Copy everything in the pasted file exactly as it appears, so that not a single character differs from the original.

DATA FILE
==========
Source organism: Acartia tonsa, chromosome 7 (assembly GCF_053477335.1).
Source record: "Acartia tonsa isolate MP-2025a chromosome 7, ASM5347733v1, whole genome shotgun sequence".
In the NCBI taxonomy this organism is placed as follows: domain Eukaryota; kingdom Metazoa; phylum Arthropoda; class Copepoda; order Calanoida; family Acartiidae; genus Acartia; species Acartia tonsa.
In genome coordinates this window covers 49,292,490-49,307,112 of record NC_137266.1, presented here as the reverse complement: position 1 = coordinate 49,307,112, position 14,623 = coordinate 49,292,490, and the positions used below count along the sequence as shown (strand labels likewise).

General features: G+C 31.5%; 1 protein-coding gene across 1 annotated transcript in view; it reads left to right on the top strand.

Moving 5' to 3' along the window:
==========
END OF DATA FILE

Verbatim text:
Source organism: Acartia tonsa, chromosome 7 (assembly GCF_053477335.1).
Source record: "Acartia tonsa isolate MP-2025a chromosome 7, ASM5347733v1, whole genome shotgun sequence".
In the NCBI taxonomy this organism is placed as follows: domain Eukaryota; kingdom Metazoa; phylum Arthropoda; class Copepoda; order Calanoida; family Acartiidae; genus Acartia; species Acartia tonsa.
In genome coordinates this window covers 49,292,490-49,307,112 of record NC_137266.1, presented here as the reverse complement: position 1 = coordinate 49,307,112, position 14,623 = coordinate 49,292,490, and the positions used below count along the sequence as shown (strand labels likewise).

General features: G+C 31.5%; 1 protein-coding gene across 1 annotated transcript in view; it reads left to right on the top strand.

Moving 5' to 3' along the window: